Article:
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Michelangelo Buonarroti (1475-1564)  
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The tensions of seductive sensuousness versus Platonic idealism that permeate the drawing can also be found in the allusions to flight in the poetry composed for Cavalieri during this period (the early to mid-1530s).

For example, in "Veggio co' bei vostr' occhi" ("I see with your beautiful eyes"), Michelangelo the poet celebrates Cavalieri as a source of inspiration and airborne rapture: "Though I am featherless, I take flight upon your wings, . . . and my words begin to breathe upon your breath." The bristling energies of homoeroticism are impossible to erase from the ecstatic images of flight in both verbal and visual contexts.

The Imagery of Earthbound Captivity and Servitude

Michelangelo's images of earthbound captivity and servitude bristle with homoerotic energies as well. Two of his sonnets, "D'altrui pietoso" and "A che piu debb' io" (nicknamed, respectively, "The Silkworm" and "Love's Lordship" by the Victorian translator John Addington Symonds), are among the greatest lyrics of same-sex desire in world literature.

These poems, memorable for their evocation of masochistic fetishism and grotesque self-loathing, reinvigorate what had become, during the Cinquecento, the rather moribund imitative tradition of the courtly love lyric. Michelangelo takes the commonplaces of hyperbolic romantic discourse and infuses them with the dramatic dynamism of his own repressed desires for the male body.

In "The Silkworm," the poetic speaker, as usual a thinly veiled authorial mask for Michelangelo himself, longs for his skin to be flayed, thus becoming the raw material that will be transformed into garments to clothe the exquisite body of the fair beloved (probably Cavalieri):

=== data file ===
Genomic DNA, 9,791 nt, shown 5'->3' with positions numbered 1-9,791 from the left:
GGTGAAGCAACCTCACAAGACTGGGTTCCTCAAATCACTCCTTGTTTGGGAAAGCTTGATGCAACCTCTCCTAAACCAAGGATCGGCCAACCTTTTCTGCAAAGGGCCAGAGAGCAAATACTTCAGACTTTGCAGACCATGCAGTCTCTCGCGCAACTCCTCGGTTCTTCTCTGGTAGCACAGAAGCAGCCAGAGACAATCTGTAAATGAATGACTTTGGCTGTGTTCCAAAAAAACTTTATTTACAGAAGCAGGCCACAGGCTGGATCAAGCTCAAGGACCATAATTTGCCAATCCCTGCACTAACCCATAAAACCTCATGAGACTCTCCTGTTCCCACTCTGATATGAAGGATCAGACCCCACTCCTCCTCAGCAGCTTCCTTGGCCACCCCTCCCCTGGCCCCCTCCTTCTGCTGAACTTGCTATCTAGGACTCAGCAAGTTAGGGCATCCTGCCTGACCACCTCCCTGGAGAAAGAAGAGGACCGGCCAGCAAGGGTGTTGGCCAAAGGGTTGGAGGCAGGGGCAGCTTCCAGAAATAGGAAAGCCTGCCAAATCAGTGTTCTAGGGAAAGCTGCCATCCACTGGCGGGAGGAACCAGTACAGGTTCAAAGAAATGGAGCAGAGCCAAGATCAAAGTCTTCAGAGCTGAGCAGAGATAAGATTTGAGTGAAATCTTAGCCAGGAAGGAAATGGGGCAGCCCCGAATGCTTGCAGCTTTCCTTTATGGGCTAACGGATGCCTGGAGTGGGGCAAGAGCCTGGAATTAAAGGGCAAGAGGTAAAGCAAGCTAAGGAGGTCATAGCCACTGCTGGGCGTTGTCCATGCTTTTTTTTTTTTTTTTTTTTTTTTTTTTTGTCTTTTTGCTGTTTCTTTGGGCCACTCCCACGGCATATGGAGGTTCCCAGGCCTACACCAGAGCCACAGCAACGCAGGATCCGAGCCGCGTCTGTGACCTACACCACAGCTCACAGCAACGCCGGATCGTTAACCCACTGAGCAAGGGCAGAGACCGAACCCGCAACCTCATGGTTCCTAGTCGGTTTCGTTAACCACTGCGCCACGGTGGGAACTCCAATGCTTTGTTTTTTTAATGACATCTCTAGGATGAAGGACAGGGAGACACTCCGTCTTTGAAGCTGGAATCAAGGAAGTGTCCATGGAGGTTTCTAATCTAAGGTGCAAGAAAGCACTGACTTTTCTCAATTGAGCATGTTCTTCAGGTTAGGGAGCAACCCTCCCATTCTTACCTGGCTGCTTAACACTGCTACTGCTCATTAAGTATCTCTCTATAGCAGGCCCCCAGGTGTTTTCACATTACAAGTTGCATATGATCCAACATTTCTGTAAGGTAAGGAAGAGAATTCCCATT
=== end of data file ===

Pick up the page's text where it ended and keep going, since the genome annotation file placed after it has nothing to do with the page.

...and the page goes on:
Kind to the world, but to itself unkind,
   A worm is born, that dying noiselessly
   Despoils itself to clothe fair limbs, and be
   In its true worth by death alone divined.
Would I might die thus for my lord to find
   Raiment in my outworn mortality:
   That, changing like the snake, I might be free
   To cast off flesh wherein I dwell confined!
Oh, were it mine, that shaggy fleece that stays,
   Woven and wrought into a vestment fair,
   Around his breast so beauteous in such bliss!
All through the day he'd clasp me! Would I were
   The shoes that bear his burden; when the ways
   Were wet with rain, his feet I then should kiss!
       (adapted from Symonds's translation)

The image of being flayed alive is thematically relevant to Michelangelo's self-portrait as the flayed martyr St. Bartholomew in the Sistine Chapel's Last Judgment fresco.

In both the poem (1535) and the fresco (1534-1541), Michelangelo portrays himself as an annihilated piece of flesh that yearns to be transmogrified into a different form in order to accord with the superior status of the male beloved: The Christ of the Last Judgment, awe-inspiring as His wrath is, holds out the blissful possibility of eternal life in a state of grace, while Cavalieri in the sonnet offers a vaguely similar possibility of a fanciful kind of life after death.

The poem, however, foregrounds the idea of physical proximity and sensual infatuation that, in effect, undermines its own hypothetical denials of the living flesh. The fantasy of corporeal oneness with the beloved seems foremost in the mind of the poem's speaker.

In the cosmos of Michelangelo's poetry, the fascination with male physical splendor, despite superficial disclaimers to the contrary, is almost always imbued with the urgency of erotic appetite and sensual craving.

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